Hi everyone! I hope you’re all doing fine and dandy.
Following on from last year, I’m here to bring you my annual report-back from the festivals I’ve attended this Summer.
I know they’re not for everyone, but for me, Summer is just not Summer without a festival! Sure, you may return home a shell of your former self, grubby and dirty with a sobbing bank balance after spending your life savings on two beers and a burger, but they’re always totally worth it… really.
So, let’s chat and get stuck in…
We Are Festival | Upminster
Well, well, well… where do I even start with this absolute shambles? It was such a shame that We Are ended up the way it did. We had bought day-tickets for the Saturday event, turned up at about 2pm, and imagined we would be inside the festival for 3pm. Oh, how wrong we were. I’m not entirely sure what had gone drastically wrong in the queue, but there were quite literally thousands of people at a standstill, meaning we missed several of our favourite acts
What’s more, just as we had reached the front of the queue, the hoardes of people behind us decided to recreate the stampede from Lion King (I can’t blame them, if I’m honest) and stormed the gates, knocking down everyone in their way. I wouldn’t have given two shits about this at any other festival as it meant we were FINALLY inside, however clever clogs who started this rampage forgot that you have to exchange your ticket with a ‘contactless wristband’ which is used to pay for ALL of your food and drink. So, unless we wanted to starve for the rest of the day and not drown away our sorrows (absolutely not happening) we had to RE-QUEUE (no, I’m not joking) for these sodding wristbands, meaning we entered the festival at a cool 7pm. I did write a strongly-worded ‘can-I-speak-to-the-manager-esque’ email, however all the replier felt necessary to tell me was that the next days event ran very smoothly… facepalm.
I believe We Are tickets come out on a tiered basis, however we were late to the party so paid about £70 for a 1-day ticket.
We Are was a really great mix of all sorts – drum and bass, house, pop… you name it. It’s gutting, because the acts we did manage to see were fantastic – the day was just pretty much ruined (and cut ridiculously short) because of the idiotic organisation!
I’m sure if we’d entered the festival at a normal time, it would have been good vibes all round, but because of what I explained in the mini story-time above, it wasn’t quite that. I try to be a positive person so we still enjoyed the time we did have there, but I certainly wouldn’t rush back any time soon.
Erm… leaving? Nah, probably the delicious food or watching Chase and Status on the main stage.
Land Beyond | Brighton
I assumed Land Beyond was the replacement for Wildlife festival this year due to the alarmingly similar graphics and logo etc, however I assumed wrong. It was a great day, however measly compared to the wonderful Wildlife which STILL hasn’t made its comeback.Spread over only one tent, it’s the smallest festival I’ve ever been to however for the cheap price I wasn’t complaining!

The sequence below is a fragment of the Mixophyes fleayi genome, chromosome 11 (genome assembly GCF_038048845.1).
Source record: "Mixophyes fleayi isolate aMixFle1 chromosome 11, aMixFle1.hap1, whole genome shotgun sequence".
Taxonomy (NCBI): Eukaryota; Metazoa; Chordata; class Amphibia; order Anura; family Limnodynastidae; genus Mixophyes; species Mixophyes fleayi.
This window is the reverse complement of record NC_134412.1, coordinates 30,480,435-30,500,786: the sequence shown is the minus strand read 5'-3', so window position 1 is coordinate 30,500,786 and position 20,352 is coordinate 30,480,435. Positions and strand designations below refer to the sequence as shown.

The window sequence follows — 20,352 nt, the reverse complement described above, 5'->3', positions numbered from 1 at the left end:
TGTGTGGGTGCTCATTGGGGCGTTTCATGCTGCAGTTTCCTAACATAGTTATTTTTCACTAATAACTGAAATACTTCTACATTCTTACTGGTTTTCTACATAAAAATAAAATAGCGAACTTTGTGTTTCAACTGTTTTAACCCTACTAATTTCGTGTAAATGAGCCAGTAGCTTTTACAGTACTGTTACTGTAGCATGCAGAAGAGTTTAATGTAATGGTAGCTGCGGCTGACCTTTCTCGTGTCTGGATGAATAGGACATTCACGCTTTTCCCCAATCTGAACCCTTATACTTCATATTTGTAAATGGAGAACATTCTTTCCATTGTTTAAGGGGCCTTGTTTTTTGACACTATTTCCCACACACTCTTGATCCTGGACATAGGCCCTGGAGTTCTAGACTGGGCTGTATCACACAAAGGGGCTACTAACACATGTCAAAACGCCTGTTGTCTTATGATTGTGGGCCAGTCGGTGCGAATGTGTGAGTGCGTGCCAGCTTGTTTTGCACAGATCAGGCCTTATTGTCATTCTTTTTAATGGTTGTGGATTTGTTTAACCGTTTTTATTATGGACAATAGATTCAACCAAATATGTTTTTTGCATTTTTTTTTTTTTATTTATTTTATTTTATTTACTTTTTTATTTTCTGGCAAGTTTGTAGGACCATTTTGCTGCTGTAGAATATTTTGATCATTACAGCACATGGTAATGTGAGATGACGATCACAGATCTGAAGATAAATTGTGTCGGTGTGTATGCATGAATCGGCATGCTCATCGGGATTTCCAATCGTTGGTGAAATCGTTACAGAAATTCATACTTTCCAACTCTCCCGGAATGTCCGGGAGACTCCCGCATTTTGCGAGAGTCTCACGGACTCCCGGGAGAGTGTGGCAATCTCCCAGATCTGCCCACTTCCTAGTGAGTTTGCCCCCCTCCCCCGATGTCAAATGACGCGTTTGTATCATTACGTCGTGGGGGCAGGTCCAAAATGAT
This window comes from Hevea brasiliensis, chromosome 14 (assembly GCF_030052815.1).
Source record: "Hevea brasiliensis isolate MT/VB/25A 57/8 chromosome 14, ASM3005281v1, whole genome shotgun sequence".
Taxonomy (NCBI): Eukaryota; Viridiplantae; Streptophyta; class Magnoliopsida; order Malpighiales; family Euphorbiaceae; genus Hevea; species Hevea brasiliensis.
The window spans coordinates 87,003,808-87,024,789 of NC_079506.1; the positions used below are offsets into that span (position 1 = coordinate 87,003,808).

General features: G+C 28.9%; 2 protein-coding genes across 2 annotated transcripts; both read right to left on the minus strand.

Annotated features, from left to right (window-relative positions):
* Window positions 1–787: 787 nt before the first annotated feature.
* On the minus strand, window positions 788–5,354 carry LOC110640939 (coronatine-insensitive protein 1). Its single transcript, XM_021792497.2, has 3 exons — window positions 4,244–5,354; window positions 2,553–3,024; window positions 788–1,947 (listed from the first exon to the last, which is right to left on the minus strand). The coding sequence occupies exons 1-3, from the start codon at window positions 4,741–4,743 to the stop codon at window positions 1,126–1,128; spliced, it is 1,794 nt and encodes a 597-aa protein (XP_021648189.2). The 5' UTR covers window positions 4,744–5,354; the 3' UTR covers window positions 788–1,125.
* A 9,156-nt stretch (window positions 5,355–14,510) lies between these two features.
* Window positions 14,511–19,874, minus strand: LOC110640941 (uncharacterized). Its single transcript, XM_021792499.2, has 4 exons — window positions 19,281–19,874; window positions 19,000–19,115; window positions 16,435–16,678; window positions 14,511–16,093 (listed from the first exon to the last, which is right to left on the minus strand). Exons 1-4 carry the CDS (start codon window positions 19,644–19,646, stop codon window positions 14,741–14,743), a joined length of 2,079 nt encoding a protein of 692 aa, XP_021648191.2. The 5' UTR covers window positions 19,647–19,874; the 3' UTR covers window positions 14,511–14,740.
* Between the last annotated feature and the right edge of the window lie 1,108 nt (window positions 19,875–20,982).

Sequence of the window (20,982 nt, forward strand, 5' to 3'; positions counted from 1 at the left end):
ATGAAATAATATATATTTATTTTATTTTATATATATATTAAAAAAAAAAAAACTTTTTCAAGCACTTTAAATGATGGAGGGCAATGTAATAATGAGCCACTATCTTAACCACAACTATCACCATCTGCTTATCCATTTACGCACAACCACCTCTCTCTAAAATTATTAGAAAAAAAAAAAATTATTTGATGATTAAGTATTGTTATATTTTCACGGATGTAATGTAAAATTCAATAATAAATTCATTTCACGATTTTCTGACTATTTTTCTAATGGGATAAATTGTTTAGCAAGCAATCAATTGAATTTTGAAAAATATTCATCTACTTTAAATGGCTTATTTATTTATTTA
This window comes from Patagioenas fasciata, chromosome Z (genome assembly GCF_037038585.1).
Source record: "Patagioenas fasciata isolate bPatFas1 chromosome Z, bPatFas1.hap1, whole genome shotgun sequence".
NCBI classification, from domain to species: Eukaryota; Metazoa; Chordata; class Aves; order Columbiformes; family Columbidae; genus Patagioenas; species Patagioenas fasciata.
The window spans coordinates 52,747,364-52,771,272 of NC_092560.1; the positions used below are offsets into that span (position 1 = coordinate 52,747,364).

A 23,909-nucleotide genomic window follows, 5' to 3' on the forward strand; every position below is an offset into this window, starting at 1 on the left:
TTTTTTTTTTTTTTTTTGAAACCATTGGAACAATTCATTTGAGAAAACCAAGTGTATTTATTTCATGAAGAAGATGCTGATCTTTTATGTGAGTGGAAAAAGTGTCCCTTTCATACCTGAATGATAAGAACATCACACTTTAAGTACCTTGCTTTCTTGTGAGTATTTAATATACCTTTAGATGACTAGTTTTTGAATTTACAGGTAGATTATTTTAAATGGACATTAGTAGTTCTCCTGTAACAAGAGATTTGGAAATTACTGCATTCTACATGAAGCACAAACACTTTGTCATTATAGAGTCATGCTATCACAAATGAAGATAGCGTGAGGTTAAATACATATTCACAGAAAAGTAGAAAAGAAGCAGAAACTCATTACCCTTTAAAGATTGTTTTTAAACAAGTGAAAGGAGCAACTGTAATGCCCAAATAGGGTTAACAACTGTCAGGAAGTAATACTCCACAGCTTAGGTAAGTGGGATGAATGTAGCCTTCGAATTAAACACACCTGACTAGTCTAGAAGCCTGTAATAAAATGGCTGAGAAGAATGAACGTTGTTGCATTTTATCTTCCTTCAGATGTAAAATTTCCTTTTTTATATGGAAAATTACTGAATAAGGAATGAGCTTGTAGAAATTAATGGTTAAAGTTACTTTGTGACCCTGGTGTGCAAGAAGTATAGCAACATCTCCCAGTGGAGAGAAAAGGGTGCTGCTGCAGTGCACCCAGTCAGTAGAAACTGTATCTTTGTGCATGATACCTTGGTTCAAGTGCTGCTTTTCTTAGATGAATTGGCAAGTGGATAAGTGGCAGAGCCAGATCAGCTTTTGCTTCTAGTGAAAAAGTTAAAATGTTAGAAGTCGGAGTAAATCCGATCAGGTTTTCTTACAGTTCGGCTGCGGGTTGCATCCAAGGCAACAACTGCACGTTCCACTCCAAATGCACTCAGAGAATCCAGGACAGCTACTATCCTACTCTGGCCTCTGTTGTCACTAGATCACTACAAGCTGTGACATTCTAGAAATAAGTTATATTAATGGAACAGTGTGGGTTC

I think my ticket cost around £30.
As there was only one tent and a garage stage, the music inside the tent mainly focused around drum and bass/bassline. So, if electronic music isn’t your mojo, I’d stay well away from this one if I were you!
A small local shindig, the atmosphere wasn’t anything notable but everyone seemed to be having a grand o’l time and I’d definitely be up for returning next year.
Partying inside the tents alllll day long.
Nass Festival | Bath
The only camping festival I attended this year: despite having a fun weekend, I wouldn’t return simply for the fact that it’s the only festival I’ve ever been to where you have to QUEUE to get into a tent… yep, I’m serious. Gone are the days of standing on your tip-toes at the back of a crowd – you actually had to stand in ginormous queues of 30-60 minutes just to get in and watch your favourite DJ. It’s a no from me… bad move, Nass!
For a 4 day festival, tickets are modestly priced at £140. This also comes with a ‘litter bond’ of £5 – if you fill up a bag of litter and hand it in at one of their noted points, you get £5 handed back to you.
The music at Nass was a highlight in itself – if you like drum and bass, you’ll be laughing as it’s pretty much the only thing every tent played. If that’s not your thing, they also had dedicated techno and hip hop areas. Thumbs up from me!
I must say the clientele of Nass wasn’t the most attractive part of the festival: think average age of 16, first time away from mum and dad going wild and people incapable of using a toilet correctly. Yep.
The music, as there were about 200 acts I wanted to see that weekend. Just a shame we missed half of them due to the ridiculous queues.
South West Four | London
The last festival of the year and probably the highlight – SW4 did not disappoint. Queuing was a breeze (Halle-fucking-lujah), the weather was ON POINT and it’s such an easy location to get to from Brighton.
A one-day ticket will set you back about £60.
The variety of music here was fab and there was really something for everyone; we had our pop fix with acts such as Mabel and Example, your dance music with tonnes of drum and bass and house, and oldies such as Tinie Tempah. Don’t tell him I said that.
Think classic summer, cocktails, sun and pure happiness.
Watching Tinie Tempah on the main stage and reciting every single word to those classics.
Watchlist for next year:
Hospitality on The Beach | Croatia
South Central | Portsmouth
Boomtown | Winchester
That’s all from me for a while! Tomorrow is the day I jump on a plane to Bangkok to commence 3 months of travelling around Asia (eeek) and I have no idea how much or if I’ll be updating my blog. You’ll find out…
Love from, Dayna x